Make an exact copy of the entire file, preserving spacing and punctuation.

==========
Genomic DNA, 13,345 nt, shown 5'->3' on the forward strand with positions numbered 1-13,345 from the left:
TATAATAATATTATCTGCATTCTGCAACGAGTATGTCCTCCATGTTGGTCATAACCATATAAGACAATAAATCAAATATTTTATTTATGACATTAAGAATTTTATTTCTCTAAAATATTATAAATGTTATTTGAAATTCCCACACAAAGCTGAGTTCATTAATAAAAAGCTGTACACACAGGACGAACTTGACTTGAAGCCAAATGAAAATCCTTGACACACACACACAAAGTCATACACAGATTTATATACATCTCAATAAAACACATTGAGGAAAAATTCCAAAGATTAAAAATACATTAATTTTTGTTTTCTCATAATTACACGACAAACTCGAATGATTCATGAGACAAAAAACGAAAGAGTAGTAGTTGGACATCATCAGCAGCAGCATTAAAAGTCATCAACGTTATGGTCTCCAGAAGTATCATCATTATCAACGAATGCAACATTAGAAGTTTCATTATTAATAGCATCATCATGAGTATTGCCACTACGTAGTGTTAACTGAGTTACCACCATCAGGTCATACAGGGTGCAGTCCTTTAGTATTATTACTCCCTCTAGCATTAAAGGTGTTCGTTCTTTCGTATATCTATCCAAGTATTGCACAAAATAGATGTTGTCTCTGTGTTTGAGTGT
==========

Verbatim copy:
Genomic DNA, 13,345 nt, shown 5'->3' on the forward strand with positions numbered 1-13,345 from the left:
TATAATAATATTATCTGCATTCTGCAACGAGTATGTCCTCCATGTTGGTCATAACCATATAAGACAATAAATCAAATATTTTATTTATGACATTAAGAATTTTATTTCTCTAAAATATTATAAATGTTATTTGAAATTCCCACACAAAGCTGAGTTCATTAATAAAAAGCTGTACACACAGGACGAACTTGACTTGAAGCCAAATGAAAATCCTTGACACACACACACAAAGTCATACACAGATTTATATACATCTCAATAAAACACATTGAGGAAAAATTCCAAAGATTAAAAATACATTAATTTTTGTTTTCTCATAATTACACGACAAACTCGAATGATTCATGAGACAAAAAACGAAAGAGTAGTAGTTGGACATCATCAGCAGCAGCATTAAAAGTCATCAACGTTATGGTCTCCAGAAGTATCATCATTATCAACGAATGCAACATTAGAAGTTTCATTATTAATAGCATCATCATGAGTATTGCCACTACGTAGTGTTAACTGAGTTACCACCATCAGGTCATACAGGGTGCAGTCCTTTAGTATTATTACTCCCTCTAGCATTAAAGGTGTTCGTTCTTTCGTATATCTATCCAAGTATTGCACAAAATAGATGTTGTCTCTGTGTTTGAGTGT